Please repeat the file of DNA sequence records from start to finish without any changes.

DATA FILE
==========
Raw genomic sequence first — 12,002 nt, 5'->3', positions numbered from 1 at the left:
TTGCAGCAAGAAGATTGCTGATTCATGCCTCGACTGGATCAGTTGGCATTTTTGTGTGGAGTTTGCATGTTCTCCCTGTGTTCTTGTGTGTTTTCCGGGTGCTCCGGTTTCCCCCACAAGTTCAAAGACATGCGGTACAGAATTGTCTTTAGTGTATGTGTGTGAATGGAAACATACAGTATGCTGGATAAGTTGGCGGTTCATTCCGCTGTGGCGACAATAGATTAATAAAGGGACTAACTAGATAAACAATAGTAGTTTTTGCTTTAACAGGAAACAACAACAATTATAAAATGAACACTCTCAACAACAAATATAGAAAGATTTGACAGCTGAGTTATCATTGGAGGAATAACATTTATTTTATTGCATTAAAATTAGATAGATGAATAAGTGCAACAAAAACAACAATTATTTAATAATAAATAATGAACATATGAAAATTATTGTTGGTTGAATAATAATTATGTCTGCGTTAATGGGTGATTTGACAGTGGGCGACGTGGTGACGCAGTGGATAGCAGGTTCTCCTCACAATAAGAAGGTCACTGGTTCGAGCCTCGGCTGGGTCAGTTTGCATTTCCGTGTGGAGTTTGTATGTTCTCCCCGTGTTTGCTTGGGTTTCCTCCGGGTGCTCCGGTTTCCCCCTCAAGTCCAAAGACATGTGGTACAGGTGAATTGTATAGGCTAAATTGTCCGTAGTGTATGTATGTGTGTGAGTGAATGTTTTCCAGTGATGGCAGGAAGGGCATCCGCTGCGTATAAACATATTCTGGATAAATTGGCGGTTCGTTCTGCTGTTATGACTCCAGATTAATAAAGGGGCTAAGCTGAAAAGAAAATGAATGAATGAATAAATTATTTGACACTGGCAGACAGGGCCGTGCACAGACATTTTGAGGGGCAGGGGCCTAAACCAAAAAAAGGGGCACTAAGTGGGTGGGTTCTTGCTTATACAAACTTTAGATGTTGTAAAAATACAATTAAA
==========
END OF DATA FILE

Raw genomic sequence first — 12,002 nt, 5'->3', positions numbered from 1 at the left:
TTGCAGCAAGAAGATTGCTGATTCATGCCTCGACTGGATCAGTTGGCATTTTTGTGTGGAGTTTGCATGTTCTCCCTGTGTTCTTGTGTGTTTTCCGGGTGCTCCGGTTTCCCCCACAAGTTCAAAGACATGCGGTACAGAATTGTCTTTAGTGTATGTGTGTGAATGGAAACATACAGTATGCTGGATAAGTTGGCGGTTCATTCCGCTGTGGCGACAATAGATTAATAAAGGGACTAACTAGATAAACAATAGTAGTTTTTGCTTTAACAGGAAACAACAACAATTATAAAATGAACACTCTCAACAACAAATATAGAAAGATTTGACAGCTGAGTTATCATTGGAGGAATAACATTTATTTTATTGCATTAAAATTAGATAGATGAATAAGTGCAACAAAAACAACAATTATTTAATAATAAATAATGAACATATGAAAATTATTGTTGGTTGAATAATAATTATGTCTGCGTTAATGGGTGATTTGACAGTGGGCGACGTGGTGACGCAGTGGATAGCAGGTTCTCCTCACAATAAGAAGGTCACTGGTTCGAGCCTCGGCTGGGTCAGTTTGCATTTCCGTGTGGAGTTTGTATGTTCTCCCCGTGTTTGCTTGGGTTTCCTCCGGGTGCTCCGGTTTCCCCCTCAAGTCCAAAGACATGTGGTACAGGTGAATTGTATAGGCTAAATTGTCCGTAGTGTATGTATGTGTGTGAGTGAATGTTTTCCAGTGATGGCAGGAAGGGCATCCGCTGCGTATAAACATATTCTGGATAAATTGGCGGTTCGTTCTGCTGTTATGACTCCAGATTAATAAAGGGGCTAAGCTGAAAAGAAAATGAATGAATGAATAAATTATTTGACACTGGCAGACAGGGCCGTGCACAGACATTTTGAGGGGCAGGGGCCTAAACCAAAAAAAGGGGCACTAAGTGGGTGGGTTCTTGCTTATACAAACTTTAGATGTTGTAAAAATACAATTAAA